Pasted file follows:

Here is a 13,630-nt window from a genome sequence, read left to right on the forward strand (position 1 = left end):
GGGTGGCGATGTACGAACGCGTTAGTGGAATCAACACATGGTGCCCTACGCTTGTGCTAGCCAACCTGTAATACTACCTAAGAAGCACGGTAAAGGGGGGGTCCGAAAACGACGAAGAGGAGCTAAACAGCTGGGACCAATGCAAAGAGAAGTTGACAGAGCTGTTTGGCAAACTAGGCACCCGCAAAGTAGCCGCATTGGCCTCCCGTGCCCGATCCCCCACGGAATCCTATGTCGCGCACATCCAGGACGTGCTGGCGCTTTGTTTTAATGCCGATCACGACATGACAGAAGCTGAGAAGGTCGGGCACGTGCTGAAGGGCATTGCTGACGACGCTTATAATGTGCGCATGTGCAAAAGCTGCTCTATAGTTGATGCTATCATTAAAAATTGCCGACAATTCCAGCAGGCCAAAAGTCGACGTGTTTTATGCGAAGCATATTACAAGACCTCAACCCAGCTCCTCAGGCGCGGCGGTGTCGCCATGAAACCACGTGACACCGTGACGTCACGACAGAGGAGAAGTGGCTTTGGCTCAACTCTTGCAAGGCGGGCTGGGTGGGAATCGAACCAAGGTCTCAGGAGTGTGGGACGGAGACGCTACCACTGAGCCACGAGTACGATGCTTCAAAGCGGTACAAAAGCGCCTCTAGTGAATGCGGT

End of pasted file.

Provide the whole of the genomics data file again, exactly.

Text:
Here is a 13,630-nt window from a genome sequence, read left to right on the forward strand (position 1 = left end):
GGGTGGCGATGTACGAACGCGTTAGTGGAATCAACACATGGTGCCCTACGCTTGTGCTAGCCAACCTGTAATACTACCTAAGAAGCACGGTAAAGGGGGGGTCCGAAAACGACGAAGAGGAGCTAAACAGCTGGGACCAATGCAAAGAGAAGTTGACAGAGCTGTTTGGCAAACTAGGCACCCGCAAAGTAGCCGCATTGGCCTCCCGTGCCCGATCCCCCACGGAATCCTATGTCGCGCACATCCAGGACGTGCTGGCGCTTTGTTTTAATGCCGATCACGACATGACAGAAGCTGAGAAGGTCGGGCACGTGCTGAAGGGCATTGCTGACGACGCTTATAATGTGCGCATGTGCAAAAGCTGCTCTATAGTTGATGCTATCATTAAAAATTGCCGACAATTCCAGCAGGCCAAAAGTCGACGTGTTTTATGCGAAGCATATTACAAGACCTCAACCCAGCTCCTCAGGCGCGGCGGTGTCGCCATGAAACCACGTGACACCGTGACGTCACGACAGAGGAGAAGTGGCTTTGGCTCAACTCTTGCAAGGCGGGCTGGGTGGGAATCGAACCAAGGTCTCAGGAGTGTGGGACGGAGACGCTACCACTGAGCCACGAGTACGATGCTTCAAAGCGGTACAAAAGCGCCTCTAGTGAATGCGGT